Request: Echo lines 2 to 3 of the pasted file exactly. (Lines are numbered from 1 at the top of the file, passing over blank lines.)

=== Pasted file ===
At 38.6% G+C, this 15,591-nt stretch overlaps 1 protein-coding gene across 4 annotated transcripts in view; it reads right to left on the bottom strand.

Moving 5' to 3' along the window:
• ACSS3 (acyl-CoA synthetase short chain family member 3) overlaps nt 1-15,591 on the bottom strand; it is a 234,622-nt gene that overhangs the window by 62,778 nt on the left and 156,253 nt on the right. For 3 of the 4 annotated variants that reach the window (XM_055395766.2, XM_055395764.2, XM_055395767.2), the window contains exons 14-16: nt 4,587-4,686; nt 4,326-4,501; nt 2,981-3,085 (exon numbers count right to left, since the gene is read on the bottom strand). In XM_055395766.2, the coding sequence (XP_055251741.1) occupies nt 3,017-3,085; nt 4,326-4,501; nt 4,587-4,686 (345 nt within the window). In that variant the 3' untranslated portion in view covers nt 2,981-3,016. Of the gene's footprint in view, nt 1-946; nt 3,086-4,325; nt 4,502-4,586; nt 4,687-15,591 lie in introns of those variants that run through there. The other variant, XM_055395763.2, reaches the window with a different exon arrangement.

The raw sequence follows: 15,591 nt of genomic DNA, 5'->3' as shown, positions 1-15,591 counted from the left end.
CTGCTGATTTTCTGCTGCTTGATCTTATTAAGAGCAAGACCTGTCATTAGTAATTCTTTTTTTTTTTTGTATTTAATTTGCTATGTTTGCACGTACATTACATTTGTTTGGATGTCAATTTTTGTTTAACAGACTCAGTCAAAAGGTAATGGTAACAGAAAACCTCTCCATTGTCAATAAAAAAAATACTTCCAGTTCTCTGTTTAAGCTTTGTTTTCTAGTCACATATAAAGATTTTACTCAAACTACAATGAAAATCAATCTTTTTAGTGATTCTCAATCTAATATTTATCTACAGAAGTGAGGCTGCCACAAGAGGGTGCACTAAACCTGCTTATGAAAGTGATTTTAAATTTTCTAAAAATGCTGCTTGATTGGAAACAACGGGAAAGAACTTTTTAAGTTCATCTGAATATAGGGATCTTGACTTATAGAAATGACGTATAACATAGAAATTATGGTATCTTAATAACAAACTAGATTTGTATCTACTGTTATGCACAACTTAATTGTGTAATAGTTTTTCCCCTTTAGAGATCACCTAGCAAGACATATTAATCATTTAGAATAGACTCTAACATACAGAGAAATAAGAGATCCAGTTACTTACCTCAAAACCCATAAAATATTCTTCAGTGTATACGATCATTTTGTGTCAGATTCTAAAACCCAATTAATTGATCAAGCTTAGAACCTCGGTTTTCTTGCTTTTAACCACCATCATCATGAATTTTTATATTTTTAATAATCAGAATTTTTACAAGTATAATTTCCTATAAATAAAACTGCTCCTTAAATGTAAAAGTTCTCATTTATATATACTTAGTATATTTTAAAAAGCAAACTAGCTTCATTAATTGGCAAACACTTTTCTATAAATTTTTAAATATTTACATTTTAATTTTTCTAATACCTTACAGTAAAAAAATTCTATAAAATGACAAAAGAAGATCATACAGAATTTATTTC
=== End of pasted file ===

Moving 5' to 3' along the window:
• ACSS3 (acyl-CoA synthetase short chain family member 3) overlaps nt 1-15,591 on the bottom strand; it is a 234,622-nt gene that overhangs the window by 62,778 nt on the left and 156,253 nt on the right. For 3 of the 4 annotated variants that reach the window (XM_055395766.2, XM_055395764.2, XM_055395767.2), the window contains exons 14-16: nt 4,587-4,686; nt 4,326-4,501; nt 2,981-3,085 (exon numbers count right to left, since the gene is read on the bottom strand). In XM_055395766.2, the coding sequence (XP_055251741.1) occupies nt 3,017-3,085; nt 4,326-4,501; nt 4,587-4,686 (345 nt within the window). In that variant the 3' untranslated portion in view covers nt 2,981-3,016. Of the gene's footprint in view, nt 1-946; nt 3,086-4,325; nt 4,502-4,586; nt 4,687-15,591 lie in introns of those variants that run through there. The other variant, XM_055395763.2, reaches the window with a different exon arrangement.